Producers tm FRINEY, REBECCA POW
with Bernard Jackson
this week visits Ruth Griffiths at Duncote Farm in Shropshire. Miss Griffiths could have been a milliner, a furnisher, a singer or a vet but instead chose practical farming and, more recently, farming politics.
Presented and produced by Allan Wright
(Revised re-broadcast Monday 7.20pm)
with Rosemary Hartill
Mike Gilliam talks with Alan Titchmarsh
Sport of the day, sportsmen of note, and sportsmen surprising.
Presented by sportsman proved Ron Pickering Producer
Edited highlights of I'm Sorry I Haven't a Clue with T.m Brooke-, Gra......a....n Wi...........n and Mike Har....g. Chairman Hump on Pianist
Producer PA... M - Stereo
by Anthony Smith (R)
Presented by David Walker Producer JENNY DANKS
The Challenge of Democracy With Parliament in recess
Geoffrey Goodman begins a four-part investigation into aspects of democracy in Britain. Today he asks whether the institutions of national government are democratic enough to reflect the will of the people.
Producer HARRY SCHNEIDER
unravelled, dangled or tied up by Ned Sherrin and the likes of Robert Elms, Victoria Mather and Stephen Fry.
Plus Nigel Farrell , who continues his Great Bus
Journeys of Our Time and the Occasional Diary of Mat Coward Additional material by ALISTAIR BEATON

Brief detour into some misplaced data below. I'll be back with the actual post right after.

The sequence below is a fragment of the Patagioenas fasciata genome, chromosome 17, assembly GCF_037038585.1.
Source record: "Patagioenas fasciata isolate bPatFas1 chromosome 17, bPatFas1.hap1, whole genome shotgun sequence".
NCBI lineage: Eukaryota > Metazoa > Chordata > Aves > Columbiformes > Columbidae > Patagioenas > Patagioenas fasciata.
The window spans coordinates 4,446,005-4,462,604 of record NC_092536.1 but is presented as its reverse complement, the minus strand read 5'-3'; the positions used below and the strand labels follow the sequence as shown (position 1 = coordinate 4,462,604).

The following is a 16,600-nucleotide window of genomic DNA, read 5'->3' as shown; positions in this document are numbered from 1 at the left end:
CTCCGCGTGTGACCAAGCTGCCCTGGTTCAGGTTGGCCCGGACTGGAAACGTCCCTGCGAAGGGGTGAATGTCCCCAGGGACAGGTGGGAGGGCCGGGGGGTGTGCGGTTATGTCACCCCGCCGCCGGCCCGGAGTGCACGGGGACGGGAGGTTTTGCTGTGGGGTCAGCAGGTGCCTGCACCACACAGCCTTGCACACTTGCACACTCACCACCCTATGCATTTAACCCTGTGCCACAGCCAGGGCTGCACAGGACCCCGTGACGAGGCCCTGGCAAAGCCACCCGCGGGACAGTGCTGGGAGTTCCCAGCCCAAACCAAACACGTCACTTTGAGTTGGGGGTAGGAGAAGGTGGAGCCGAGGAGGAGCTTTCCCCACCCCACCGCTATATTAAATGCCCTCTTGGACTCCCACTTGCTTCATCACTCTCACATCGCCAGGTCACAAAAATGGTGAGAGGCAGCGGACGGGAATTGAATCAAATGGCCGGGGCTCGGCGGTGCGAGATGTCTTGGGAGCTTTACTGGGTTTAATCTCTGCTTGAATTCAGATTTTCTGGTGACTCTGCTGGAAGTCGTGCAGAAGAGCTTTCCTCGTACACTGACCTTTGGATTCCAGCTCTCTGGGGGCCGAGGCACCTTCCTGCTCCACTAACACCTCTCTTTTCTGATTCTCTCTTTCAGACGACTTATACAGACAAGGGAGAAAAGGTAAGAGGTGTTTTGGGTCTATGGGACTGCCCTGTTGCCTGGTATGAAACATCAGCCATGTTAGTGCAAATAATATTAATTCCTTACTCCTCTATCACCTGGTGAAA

Producers IAN GARDHOUSE
SIMON SHAW and CATHIE MAHONEY
(Details on Monday at 10.0am)
The last in the present series, and what could prove to be the deciding contest between the Punch and Private Eye teams. Only one thing is certain, that chairman Barry Took knows less about the week's news than they do.
Written and compiled by JOHN LANGDON and the producer HARRY THOMPSON. Stereo
(Re-broadcast on Monday at 6.30pm)
Tom Salmon travels through the heartland of Devon, from Tiverton to Starcross. Stereo
Nettle Beer by WILLIAM GRANT with and Philip's redundancy proves very trying on his family: a former skilled engineer, he finds it difficult to fill his time. But the strain on him and his family takes a darker turn when their middle-class values meet today's black economy.
Directed by TIM SUTER. Stereo
Nerves of Silicon
Modern robots lead a dull life because most of them are deaf, dumb and blind. But recently some machines have begun to acquire the senses necessary for perceiving and exploring their environments. How close are these faculties to rivalling the powers of human sight, hearing, smell, taste and touch?
Alun Lewis switches off his carbon-based prejudices and experiences the silicon sensations of today's thinking machines. Processor
Cerebral Cortex Type 2000 Programmer JULIAN BROWN
(Re-broadcast on Wednesday at 11.0 am)
4.0 Ray Gosling Gets a Taste of.... Four languages of universal importance spoken in Britain 4: Spanish Spanish will soon be the world's second most widely spoken language. In Latin America it is the language of every country except Brazil, but in Spain there are now four official languages. And in south-east England some